Reformed Churchmen

We are Confessional Calvinists and a Prayer Book Church-people. In 2012, we remembered the 350th anniversary of the 1662 Book of Common Prayer; also, we remembered the 450th anniversary of John Jewel's sober, scholarly, and Reformed "An Apology of the Church of England." In 2013, we remembered the publication of the "Heidelberg Catechism" and the influence of Reformed theologians in England, including Heinrich Bullinger's Decades. For 2014: Tyndale's NT translation. For 2015, John Roger, Rowland Taylor and Bishop John Hooper's martyrdom, burned at the stakes. Books of the month. December 2014: Alan Jacob's "Book of Common Prayer" at: January 2015: A.F. Pollard's "Thomas Cranmer and the English Reformation: 1489-1556" at: February 2015: Jaspar Ridley's "Thomas Cranmer" at:

Thursday, December 11, 2014

December 1244 A.D. Chetode Priory, Buckinghamshire, UK—Augustinian Regulars; Founded by Ralph de Norwich; Reduced to Cell, 1460; Priory Church Became Parochial Parish, 1480, Called St. Mary and St. Nicholas; Priory Dissolved 1535

December 1244 A.D.  Chetode Priory, Buckinghamshire, UK—Augustinian Regulars;  Founded by Ralph de Norwich;  Reduced to Cell, 1460;  Priory Church Became Parochial Parish, 1480, Called St. Mary and St. Nicholas; Priory Dissolved 1535



From Wikipedia, the free encyclopedia

Church and Priory of SS. Mary and Nicholas
Chetwode is located in Buckinghamshire
Chetwode Chetwode shown within Buckinghamshire
173 [1]
List of places

Chetwode is a civil parish about 4 miles (6.4 km) southwest of Buckingham in the Aylesbury Vale district of Buckinghamshire. The parish is bounded to the southwest and southeast by a brook called The Birne, which here also forms part of the county boundary with Oxfordshire.



In ancient times[when?] the area was known simply as Cet, the Brythonic word for "woodland". Following the settlement of Anglo Saxon tribes in the area, the suffix "wood" was added to the name to form a compound word of British and Old English origins: a common occurrence in this part of the country (for example, Brill). In AD 949 the area was known as Cetwuda.


There is a manor at Chetwode that stayed in the same family from the time of the Domesday Book in 1086 through to the 1960s. The Domesday Book records that in 1086 Robert de Thain held the manor from Odo, Bishop of Bayeux.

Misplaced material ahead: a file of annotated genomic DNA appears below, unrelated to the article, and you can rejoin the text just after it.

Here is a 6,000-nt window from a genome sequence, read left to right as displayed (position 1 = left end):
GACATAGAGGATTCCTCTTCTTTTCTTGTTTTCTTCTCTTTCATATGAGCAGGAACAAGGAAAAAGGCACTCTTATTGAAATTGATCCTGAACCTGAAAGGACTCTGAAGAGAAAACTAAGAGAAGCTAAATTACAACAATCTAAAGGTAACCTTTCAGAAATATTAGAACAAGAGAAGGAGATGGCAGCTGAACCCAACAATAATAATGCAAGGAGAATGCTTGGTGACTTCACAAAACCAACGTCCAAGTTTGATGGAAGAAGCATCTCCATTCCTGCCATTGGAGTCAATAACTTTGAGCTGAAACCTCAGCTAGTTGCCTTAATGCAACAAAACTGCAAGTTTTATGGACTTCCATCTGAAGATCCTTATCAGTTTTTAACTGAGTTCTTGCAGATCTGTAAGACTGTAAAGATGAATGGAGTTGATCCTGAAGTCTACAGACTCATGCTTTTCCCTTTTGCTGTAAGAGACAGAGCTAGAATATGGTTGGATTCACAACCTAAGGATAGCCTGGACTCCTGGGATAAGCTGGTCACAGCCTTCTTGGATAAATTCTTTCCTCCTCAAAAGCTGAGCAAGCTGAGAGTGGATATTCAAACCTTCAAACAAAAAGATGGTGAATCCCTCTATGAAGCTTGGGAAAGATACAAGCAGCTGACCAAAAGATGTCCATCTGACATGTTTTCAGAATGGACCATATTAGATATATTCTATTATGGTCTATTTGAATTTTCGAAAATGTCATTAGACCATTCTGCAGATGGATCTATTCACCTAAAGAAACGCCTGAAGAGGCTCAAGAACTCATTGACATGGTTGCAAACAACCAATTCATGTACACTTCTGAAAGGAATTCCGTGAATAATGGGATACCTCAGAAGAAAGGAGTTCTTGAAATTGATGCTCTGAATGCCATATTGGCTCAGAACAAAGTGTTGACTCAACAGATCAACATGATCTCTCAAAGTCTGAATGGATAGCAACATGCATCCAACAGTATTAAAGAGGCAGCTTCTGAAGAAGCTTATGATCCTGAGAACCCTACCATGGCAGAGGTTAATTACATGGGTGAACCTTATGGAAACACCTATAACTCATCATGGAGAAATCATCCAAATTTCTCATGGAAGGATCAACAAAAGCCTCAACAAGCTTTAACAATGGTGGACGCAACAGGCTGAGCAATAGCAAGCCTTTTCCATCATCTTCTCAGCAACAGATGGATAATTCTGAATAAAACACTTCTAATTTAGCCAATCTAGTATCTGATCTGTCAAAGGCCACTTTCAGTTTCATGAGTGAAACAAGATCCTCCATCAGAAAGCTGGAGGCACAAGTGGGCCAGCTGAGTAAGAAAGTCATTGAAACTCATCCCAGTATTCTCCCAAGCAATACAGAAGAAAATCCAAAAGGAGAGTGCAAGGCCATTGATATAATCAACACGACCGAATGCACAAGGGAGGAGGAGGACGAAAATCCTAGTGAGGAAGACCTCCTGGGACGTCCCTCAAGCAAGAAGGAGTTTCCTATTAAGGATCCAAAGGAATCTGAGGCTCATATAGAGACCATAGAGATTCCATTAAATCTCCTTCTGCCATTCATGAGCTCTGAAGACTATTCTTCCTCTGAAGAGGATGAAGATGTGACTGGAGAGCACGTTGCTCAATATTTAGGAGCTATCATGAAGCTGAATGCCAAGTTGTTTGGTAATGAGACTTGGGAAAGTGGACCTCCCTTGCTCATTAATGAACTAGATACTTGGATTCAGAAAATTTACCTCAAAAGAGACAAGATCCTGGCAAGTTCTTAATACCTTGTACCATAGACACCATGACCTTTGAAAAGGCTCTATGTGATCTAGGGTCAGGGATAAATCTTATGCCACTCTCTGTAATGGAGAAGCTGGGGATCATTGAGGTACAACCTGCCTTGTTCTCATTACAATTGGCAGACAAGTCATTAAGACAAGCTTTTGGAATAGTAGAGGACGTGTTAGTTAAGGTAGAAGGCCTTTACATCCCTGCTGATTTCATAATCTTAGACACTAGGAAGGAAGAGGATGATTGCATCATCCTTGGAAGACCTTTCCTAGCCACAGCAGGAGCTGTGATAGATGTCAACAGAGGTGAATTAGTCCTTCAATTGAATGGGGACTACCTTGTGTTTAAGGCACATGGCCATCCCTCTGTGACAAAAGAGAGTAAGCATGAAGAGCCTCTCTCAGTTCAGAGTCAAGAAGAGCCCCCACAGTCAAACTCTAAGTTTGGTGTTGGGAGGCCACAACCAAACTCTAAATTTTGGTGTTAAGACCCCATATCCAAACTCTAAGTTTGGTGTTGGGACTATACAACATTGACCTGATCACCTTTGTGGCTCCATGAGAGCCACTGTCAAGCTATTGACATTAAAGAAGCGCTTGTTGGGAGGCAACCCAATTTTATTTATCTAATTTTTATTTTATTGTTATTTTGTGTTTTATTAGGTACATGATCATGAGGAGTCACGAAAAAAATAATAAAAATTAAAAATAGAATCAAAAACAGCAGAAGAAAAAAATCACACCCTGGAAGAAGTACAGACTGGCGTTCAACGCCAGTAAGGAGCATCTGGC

Priory and parish church

In 1244 Sir Ralphe de Norwich founded an Augustinian priory at Chetwode. In 1460, owing to its poverty, the priory was dissolved and annexed to the nearby Nutley Abbey in Long Crendon. This led to the first recognition of Chetwode as a village rather than just a priory.

The Church of England parish church of Saint Mary and Saint Nicholas and was once part of the Augustinian priory church. However the parish church had become ruinous in the 15th century and this building replaced it as the parish church in 1480. The stonework is a fine example of the work of the 13th century, particularly the sedilia, the east window of five lancets and the triple-lancet window on the south side, with stained glass of the 13th and 14th centuries. The 14th century north chapel later became the manor pew.[2]

Economic history

The parish's common lands were enclosed by an Act of Parliament passed in 1812.[3]

In 1899 the Great Central Railway opened its main line to London through the southwestern part of the parish. The nearest station was Finmere for Buckingham, which was just over the Oxfordshire county boundary on the main road betweenBuckingham and Bicester and just over 1 mile (1.6 km) from Chetwode. The station was 5 miles (8 km) from Buckingham, more than 1 mile (1.6 km) from Finmere and was actually in Shelswell parish next to the village of Newton Purcell. In about 1922 the Great Central renamed the station Finmere. British Railways closed the station in 1963 and the line in 1966.

See also


2.      Jump up^ Betjeman 1968, p. 126.

3.      Jump up^ Page 1927, pp. 163–168.

Sources and further reading

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